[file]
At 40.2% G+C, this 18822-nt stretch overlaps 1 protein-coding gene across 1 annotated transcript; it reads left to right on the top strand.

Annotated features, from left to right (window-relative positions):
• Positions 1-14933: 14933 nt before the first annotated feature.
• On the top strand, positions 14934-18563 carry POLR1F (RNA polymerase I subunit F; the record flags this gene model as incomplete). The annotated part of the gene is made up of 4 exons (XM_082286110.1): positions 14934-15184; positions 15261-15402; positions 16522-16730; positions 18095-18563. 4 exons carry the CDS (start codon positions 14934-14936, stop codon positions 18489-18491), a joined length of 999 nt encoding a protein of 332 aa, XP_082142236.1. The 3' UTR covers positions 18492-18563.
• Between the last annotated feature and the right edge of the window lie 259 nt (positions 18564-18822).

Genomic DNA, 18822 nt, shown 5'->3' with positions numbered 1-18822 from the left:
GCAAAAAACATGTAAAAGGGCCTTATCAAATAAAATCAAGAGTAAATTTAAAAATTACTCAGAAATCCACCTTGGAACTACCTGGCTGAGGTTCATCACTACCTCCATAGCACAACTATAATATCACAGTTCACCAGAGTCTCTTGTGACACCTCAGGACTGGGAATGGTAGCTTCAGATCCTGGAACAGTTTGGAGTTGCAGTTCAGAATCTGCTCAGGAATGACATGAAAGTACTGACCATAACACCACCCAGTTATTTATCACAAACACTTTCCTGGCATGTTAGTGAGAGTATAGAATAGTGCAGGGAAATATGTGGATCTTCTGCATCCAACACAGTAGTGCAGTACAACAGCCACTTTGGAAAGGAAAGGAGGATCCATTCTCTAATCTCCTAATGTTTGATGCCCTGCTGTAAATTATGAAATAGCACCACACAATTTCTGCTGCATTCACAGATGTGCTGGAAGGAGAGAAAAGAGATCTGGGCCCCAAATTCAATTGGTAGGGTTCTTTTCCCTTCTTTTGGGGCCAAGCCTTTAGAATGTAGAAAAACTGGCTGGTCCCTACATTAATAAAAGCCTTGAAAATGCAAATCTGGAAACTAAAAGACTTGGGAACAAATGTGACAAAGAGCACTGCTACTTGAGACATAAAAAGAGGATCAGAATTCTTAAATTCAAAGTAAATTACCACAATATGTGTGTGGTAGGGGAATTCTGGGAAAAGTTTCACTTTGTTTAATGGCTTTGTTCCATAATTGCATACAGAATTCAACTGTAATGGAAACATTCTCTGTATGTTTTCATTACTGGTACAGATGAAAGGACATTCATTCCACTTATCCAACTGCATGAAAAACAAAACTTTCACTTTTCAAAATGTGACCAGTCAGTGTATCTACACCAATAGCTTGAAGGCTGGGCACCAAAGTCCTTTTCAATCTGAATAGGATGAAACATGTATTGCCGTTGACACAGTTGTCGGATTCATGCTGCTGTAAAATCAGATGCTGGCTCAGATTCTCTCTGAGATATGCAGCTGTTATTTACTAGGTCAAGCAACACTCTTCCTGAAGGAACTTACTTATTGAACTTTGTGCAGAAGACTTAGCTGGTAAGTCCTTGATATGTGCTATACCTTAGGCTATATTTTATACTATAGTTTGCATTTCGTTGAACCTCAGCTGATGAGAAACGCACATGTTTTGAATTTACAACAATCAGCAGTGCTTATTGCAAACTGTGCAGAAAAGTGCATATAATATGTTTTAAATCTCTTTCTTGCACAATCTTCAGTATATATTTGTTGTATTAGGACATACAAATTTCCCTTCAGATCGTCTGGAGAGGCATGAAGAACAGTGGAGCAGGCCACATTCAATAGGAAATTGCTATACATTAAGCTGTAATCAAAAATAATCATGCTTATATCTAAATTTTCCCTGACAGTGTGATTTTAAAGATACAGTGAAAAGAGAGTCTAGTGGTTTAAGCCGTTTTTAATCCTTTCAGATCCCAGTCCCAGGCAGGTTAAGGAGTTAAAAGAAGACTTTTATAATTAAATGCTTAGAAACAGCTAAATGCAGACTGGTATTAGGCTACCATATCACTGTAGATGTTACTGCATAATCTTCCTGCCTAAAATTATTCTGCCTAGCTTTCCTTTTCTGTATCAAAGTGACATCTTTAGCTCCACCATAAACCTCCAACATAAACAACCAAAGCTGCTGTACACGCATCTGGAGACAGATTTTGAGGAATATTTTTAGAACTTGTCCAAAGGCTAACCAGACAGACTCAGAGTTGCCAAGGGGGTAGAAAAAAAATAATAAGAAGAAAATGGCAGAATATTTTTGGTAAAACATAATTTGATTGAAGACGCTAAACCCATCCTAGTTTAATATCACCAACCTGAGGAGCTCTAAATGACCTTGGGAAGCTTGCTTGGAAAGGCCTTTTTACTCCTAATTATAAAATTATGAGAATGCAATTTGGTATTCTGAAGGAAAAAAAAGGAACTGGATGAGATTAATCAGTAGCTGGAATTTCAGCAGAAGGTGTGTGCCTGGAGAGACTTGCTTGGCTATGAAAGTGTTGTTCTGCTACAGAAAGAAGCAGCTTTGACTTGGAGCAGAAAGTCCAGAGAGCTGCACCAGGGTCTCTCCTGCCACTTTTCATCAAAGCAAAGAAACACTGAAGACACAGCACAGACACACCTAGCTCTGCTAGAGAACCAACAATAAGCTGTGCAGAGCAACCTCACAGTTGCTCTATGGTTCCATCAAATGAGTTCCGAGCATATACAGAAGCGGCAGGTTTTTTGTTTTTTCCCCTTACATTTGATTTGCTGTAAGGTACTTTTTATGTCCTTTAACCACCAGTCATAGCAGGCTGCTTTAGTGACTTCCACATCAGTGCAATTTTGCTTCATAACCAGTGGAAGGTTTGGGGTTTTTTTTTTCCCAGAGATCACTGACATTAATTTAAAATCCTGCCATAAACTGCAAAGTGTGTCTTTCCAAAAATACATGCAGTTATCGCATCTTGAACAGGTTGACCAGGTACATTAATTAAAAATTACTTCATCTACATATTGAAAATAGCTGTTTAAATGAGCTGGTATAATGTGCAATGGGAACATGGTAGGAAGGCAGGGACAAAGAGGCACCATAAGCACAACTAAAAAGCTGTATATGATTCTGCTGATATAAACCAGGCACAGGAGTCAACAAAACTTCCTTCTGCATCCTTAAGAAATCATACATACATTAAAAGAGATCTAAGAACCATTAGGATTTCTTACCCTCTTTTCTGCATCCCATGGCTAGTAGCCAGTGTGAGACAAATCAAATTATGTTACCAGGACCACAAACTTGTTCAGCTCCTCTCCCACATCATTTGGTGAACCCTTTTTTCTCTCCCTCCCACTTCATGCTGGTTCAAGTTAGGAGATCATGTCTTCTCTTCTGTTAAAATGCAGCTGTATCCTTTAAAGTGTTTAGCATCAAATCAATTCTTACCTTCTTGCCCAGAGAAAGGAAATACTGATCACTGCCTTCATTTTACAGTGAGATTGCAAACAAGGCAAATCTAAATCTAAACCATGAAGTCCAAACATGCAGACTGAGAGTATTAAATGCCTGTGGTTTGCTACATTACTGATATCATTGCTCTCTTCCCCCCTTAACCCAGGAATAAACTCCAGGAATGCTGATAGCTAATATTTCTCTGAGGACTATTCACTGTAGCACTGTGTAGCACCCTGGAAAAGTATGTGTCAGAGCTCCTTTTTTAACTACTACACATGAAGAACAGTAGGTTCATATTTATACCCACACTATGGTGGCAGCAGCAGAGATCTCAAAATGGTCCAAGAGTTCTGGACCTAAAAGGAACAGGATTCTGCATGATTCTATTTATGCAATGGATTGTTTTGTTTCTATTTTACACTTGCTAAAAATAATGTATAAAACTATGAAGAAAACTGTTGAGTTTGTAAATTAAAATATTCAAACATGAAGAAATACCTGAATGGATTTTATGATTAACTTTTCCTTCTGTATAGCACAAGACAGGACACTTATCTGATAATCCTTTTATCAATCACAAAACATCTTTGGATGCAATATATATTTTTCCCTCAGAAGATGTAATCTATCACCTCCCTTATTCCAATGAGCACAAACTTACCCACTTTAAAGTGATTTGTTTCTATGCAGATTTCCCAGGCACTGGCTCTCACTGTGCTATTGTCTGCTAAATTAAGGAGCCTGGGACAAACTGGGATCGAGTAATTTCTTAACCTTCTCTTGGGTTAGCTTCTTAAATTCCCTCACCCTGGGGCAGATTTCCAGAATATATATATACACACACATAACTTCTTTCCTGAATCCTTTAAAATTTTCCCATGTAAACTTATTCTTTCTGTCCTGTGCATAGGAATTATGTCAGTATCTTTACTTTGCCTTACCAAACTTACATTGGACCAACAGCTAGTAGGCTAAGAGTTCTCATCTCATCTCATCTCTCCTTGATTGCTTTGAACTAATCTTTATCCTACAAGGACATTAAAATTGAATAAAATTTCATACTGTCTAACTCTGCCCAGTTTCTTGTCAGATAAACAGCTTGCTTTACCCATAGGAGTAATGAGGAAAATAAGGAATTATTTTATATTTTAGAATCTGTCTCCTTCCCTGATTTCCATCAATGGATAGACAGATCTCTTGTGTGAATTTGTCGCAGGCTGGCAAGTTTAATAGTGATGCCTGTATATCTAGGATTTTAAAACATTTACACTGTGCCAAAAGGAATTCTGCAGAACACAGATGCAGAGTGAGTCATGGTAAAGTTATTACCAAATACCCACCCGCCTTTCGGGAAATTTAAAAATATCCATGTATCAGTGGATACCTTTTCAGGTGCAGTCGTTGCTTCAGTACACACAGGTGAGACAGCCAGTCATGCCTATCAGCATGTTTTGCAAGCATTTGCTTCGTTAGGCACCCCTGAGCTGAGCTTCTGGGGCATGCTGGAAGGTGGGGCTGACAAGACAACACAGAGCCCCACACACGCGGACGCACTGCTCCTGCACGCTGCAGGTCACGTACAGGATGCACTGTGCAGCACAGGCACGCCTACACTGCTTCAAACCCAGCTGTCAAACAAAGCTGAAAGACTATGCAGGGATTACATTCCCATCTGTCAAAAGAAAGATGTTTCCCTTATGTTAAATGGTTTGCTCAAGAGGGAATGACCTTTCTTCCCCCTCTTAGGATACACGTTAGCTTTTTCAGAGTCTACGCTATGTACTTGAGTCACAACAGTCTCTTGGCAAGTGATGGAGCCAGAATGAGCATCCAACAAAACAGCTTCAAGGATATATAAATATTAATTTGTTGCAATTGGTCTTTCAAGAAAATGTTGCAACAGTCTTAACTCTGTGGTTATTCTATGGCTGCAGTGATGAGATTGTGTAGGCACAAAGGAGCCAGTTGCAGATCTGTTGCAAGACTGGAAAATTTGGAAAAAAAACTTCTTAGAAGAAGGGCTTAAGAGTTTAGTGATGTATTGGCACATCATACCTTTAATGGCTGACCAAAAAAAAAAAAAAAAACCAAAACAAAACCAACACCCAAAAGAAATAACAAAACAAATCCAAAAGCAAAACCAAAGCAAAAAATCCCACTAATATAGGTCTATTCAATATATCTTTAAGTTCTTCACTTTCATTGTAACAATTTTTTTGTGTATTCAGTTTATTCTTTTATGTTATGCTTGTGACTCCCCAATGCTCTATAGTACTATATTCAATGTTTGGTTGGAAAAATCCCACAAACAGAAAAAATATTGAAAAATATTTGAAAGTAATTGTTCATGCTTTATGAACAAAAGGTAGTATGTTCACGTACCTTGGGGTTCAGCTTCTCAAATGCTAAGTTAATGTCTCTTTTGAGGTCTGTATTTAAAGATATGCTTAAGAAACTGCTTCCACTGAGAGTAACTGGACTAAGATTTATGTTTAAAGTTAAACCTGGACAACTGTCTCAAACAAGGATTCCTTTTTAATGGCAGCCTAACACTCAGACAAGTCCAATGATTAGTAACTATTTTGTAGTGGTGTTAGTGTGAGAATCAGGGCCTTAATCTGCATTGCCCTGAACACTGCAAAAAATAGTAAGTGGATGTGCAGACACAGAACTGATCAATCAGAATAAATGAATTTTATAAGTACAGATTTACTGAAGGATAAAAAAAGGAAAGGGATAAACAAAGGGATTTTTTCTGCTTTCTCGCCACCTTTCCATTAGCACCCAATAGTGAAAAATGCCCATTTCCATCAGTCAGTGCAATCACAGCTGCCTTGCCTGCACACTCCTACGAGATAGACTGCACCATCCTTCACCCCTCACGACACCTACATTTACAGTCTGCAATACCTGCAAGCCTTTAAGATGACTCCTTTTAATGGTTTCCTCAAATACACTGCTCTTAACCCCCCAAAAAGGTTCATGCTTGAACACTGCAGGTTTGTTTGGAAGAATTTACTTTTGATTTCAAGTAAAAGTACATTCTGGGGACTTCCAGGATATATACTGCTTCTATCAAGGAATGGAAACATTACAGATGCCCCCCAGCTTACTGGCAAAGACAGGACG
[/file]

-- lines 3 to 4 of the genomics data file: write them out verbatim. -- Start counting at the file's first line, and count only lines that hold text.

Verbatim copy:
• Positions 1-14933: 14933 nt before the first annotated feature.
• On the top strand, positions 14934-18563 carry POLR1F (RNA polymerase I subunit F; the record flags this gene model as incomplete). The annotated part of the gene is made up of 4 exons (XM_082286110.1): positions 14934-15184; positions 15261-15402; positions 16522-16730; positions 18095-18563. 4 exons carry the CDS (start codon positions 14934-14936, stop codon positions 18489-18491), a joined length of 999 nt encoding a protein of 332 aa, XP_082142236.1. The 3' UTR covers positions 18492-18563.